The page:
Nevertheless, the report documents where Europe is on what is now an existential transition towards clean energy and climate neutrality.

Real Renewable progress

Ember and Agora define renewables as bioenergy (including biomass), hydro-electricity, wind and solar.

Biomass, particularly the burning of wood, has been displacing coal in some nations, particularly the UK—with dubious actual environmental progress being made there. However throughout the EU, with the exception of the Netherlands, it’s share has been flat or declining.

Throughout the EU, hydro-generation has been fluctuating as rain patterns change. But most of the overall renewable growth comes down to wind and solar.

No other nation has as much renewables on the system in terms of overall Terawatt hours (TWh) of service as Germany. However in terms of increasing TWh, in 2020 the Netherlands saw a rapid 40% increase. Sweden’s also grew at 36%, Belgium likewise saw a 28% rise. Germany, where renewables already play an outsize role, increased clean energy terawatt hours by an additional 8%.

Combined wind and solar now make up 20%

But in reviewing the previous decade through 2020, despite the increase in awareness around the necessity to act, let alone the growing costs of inaction, overall renewable growth in the EU did not move any faster in the second half of decade compared to the first. In many nations, including Slovakia, Czechia, Bulgaria and Italy, the pace of renewables coming online from 2015 through 2020 actually slowed.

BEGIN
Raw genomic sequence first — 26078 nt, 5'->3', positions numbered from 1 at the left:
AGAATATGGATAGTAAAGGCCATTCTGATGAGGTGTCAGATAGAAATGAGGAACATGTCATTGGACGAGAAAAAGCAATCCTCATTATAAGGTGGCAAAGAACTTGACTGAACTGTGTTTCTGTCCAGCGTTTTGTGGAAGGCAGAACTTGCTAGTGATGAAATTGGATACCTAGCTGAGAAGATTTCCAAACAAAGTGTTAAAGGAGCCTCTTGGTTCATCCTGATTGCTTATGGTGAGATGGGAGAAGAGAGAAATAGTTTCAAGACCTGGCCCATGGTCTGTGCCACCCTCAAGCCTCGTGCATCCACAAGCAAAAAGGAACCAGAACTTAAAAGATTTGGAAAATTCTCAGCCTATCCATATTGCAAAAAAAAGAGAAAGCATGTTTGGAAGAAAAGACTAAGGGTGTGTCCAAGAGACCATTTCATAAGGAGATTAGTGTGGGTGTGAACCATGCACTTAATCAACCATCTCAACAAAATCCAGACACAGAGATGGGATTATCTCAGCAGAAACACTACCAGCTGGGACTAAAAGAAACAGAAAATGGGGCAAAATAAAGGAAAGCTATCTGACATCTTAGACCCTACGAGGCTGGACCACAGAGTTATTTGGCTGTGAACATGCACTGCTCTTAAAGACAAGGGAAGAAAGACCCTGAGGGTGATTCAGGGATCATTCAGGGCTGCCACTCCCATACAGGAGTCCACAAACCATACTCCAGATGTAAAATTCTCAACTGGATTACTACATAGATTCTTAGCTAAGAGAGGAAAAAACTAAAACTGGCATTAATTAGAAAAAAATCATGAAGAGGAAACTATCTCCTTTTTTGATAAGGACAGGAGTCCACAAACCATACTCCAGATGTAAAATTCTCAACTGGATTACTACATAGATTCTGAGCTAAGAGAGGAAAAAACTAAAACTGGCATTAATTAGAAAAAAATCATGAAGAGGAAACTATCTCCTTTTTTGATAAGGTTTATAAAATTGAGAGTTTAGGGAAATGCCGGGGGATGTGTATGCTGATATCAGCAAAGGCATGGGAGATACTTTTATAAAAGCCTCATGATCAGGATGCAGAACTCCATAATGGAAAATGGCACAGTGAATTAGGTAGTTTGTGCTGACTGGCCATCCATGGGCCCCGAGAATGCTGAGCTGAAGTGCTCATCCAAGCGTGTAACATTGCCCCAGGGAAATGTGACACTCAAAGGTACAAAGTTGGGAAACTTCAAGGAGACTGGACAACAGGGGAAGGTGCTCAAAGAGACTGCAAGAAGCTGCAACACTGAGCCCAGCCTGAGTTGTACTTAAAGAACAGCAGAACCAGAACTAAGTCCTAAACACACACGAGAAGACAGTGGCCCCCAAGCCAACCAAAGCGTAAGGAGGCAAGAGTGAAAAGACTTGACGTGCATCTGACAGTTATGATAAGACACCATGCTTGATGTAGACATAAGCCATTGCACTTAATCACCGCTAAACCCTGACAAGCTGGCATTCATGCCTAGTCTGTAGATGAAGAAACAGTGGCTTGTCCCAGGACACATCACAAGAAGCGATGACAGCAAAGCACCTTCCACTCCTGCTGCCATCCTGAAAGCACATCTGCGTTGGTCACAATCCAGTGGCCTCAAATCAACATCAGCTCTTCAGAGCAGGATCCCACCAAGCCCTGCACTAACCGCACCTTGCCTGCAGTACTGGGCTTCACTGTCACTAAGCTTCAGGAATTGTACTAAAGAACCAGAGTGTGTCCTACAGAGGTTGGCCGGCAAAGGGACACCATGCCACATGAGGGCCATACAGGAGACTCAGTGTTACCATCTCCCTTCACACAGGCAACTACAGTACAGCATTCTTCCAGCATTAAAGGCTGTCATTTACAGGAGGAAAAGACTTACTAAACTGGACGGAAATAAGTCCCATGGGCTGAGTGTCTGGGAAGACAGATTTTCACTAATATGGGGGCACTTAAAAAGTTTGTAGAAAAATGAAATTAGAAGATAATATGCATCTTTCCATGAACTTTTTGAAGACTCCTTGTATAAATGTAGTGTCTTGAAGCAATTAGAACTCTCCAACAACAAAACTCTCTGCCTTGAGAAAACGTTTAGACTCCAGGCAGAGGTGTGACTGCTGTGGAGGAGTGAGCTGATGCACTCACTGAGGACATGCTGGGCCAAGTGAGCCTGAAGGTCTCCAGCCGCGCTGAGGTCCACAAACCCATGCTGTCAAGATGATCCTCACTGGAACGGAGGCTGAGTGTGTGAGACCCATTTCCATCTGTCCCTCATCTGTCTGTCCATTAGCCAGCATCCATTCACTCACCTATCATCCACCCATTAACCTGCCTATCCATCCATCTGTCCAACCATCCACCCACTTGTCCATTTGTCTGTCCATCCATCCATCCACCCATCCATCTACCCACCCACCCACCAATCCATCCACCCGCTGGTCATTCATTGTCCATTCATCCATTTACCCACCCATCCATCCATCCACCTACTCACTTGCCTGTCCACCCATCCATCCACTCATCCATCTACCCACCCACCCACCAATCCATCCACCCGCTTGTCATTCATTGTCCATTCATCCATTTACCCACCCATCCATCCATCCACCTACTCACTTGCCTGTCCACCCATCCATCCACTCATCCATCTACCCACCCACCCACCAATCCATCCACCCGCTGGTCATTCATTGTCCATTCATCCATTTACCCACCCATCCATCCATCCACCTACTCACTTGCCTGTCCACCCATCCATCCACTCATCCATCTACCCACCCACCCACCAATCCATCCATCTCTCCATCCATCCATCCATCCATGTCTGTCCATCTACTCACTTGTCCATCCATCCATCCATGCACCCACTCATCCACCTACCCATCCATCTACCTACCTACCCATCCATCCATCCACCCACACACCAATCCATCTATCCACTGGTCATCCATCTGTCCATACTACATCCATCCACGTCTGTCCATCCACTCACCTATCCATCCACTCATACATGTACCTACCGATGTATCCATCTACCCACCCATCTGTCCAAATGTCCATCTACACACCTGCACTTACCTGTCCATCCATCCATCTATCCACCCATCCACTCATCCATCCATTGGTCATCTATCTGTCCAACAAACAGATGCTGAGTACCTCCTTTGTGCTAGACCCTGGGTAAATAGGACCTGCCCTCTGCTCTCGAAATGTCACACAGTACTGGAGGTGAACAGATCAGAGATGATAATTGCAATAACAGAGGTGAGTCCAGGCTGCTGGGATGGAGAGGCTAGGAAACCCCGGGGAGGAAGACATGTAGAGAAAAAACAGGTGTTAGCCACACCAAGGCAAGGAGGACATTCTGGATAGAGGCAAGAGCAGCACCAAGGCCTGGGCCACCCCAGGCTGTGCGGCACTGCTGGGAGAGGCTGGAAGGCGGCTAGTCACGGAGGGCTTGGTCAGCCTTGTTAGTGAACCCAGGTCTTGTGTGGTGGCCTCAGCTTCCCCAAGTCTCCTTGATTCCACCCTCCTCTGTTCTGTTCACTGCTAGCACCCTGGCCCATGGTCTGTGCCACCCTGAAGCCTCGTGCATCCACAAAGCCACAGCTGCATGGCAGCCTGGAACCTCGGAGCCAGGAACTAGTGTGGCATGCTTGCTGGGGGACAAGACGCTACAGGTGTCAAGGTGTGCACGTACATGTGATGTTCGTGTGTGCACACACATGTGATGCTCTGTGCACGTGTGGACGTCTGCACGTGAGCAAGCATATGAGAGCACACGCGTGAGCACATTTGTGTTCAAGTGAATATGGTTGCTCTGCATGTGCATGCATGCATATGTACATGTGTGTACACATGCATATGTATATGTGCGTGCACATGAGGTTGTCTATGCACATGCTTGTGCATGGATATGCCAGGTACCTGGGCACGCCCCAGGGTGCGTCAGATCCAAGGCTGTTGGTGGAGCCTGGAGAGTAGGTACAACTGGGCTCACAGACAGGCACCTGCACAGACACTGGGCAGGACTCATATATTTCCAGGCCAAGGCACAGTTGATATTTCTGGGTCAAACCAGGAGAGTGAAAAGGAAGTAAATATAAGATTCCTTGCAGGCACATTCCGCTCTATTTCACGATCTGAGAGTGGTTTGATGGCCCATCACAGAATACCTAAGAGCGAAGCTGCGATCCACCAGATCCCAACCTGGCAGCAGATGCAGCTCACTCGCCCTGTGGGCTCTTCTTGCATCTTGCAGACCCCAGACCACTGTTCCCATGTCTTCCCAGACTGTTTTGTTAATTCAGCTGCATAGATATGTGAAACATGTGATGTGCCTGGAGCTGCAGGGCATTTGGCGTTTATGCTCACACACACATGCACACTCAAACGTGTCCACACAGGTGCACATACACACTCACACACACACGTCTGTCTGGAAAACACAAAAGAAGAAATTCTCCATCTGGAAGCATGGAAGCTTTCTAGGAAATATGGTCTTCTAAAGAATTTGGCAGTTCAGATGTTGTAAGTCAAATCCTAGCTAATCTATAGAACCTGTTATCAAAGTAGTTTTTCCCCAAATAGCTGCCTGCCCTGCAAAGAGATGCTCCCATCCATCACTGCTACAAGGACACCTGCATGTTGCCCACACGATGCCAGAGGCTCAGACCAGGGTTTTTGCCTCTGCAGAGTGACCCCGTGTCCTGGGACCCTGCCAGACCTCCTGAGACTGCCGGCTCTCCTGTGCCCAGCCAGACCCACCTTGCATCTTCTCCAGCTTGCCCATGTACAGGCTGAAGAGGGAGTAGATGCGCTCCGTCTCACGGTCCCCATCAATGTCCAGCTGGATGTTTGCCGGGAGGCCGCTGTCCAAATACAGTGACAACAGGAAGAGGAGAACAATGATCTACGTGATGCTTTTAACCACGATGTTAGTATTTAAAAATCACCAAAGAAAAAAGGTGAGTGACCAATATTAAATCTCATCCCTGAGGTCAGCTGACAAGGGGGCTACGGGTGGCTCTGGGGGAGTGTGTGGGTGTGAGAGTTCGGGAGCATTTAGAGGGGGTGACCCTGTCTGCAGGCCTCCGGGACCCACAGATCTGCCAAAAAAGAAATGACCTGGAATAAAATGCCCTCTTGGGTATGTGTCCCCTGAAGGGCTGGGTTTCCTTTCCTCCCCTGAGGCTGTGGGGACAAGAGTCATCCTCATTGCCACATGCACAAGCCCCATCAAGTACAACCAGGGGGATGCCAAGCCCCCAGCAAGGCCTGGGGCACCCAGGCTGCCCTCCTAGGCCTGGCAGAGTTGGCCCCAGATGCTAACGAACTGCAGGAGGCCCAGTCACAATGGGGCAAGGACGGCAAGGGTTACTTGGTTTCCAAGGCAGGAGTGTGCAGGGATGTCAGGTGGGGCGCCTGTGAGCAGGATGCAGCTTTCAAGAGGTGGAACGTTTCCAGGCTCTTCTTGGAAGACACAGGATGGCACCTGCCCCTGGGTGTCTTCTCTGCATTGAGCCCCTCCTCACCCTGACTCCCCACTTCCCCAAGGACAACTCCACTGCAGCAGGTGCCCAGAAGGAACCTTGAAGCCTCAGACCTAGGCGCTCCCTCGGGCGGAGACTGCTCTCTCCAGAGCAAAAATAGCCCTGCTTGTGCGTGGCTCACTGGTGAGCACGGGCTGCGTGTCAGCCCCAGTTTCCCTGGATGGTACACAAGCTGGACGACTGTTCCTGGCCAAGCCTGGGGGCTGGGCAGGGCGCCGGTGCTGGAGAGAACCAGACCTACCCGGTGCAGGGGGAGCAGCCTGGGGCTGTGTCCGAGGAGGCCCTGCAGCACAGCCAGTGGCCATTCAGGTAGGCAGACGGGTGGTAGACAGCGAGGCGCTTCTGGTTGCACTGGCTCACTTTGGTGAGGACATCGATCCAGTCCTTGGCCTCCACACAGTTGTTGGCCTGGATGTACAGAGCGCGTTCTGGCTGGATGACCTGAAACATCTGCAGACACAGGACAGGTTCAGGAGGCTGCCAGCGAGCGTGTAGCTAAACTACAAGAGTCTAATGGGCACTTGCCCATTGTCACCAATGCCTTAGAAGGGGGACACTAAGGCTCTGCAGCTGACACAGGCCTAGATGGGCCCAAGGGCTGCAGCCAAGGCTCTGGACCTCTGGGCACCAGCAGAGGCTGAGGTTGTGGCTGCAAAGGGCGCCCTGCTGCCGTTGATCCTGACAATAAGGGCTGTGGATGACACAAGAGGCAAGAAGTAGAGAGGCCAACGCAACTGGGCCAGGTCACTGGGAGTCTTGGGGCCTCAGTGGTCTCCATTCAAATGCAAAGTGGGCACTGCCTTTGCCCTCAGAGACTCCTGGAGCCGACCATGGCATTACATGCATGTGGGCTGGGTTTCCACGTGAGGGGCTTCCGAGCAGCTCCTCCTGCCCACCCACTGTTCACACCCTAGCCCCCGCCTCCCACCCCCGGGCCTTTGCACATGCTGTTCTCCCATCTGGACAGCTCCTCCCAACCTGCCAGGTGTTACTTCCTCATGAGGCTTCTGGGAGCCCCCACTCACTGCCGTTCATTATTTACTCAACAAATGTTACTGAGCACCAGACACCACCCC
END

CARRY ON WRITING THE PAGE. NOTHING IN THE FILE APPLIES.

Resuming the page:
However Hungary, France, Finland and Netherlands did see large increases although the Netherlands remains under both 20% and the EU average.

Conversely, Germany is now generating 33% of its electricity from just wind and solar. “Quite an impressive feat and achievement,” said Jones.

Gas is the new coal

As Agora also reported, last year renewables overtook fossil energy in Germany. In Spain too, renewables now generate more than fossil energy. Both achievements reflect coal’s shrinking role throughout the continent. Overall, Jones contextualized, coal generation is now half of what it was back in 2015.

Cleaner generation in the UK, however, had already surpassed coal. Moreover, Ember’s data shows that the UK is the only nation in Europe where wind and solar is displacing more than coal. “As more and more wind comes online, its no longer offsetting coal, but gas,” said Jones.

And therein lies the rub: in order for the EU to achieve its climate goals, gas needs to become the new coal. As more wind, solar and other renewables come online, it’s gas they need to displace. Instead many countries seem to be opting simply to switch fossil fuel dependencies, hoping the “optics” of phasing out coal would be enough to satisfy the clamor of environmentalist pressure. Never mind the science that doesn’t support gas’ climate superiority.

But back in the UK, the question is now how quickly can that country phase out fossil generation all together?

Not fast enough

Though 2020 did see an overall uptick in renewable capacity, it was not a substantial increase and nowhere near where it needs to be.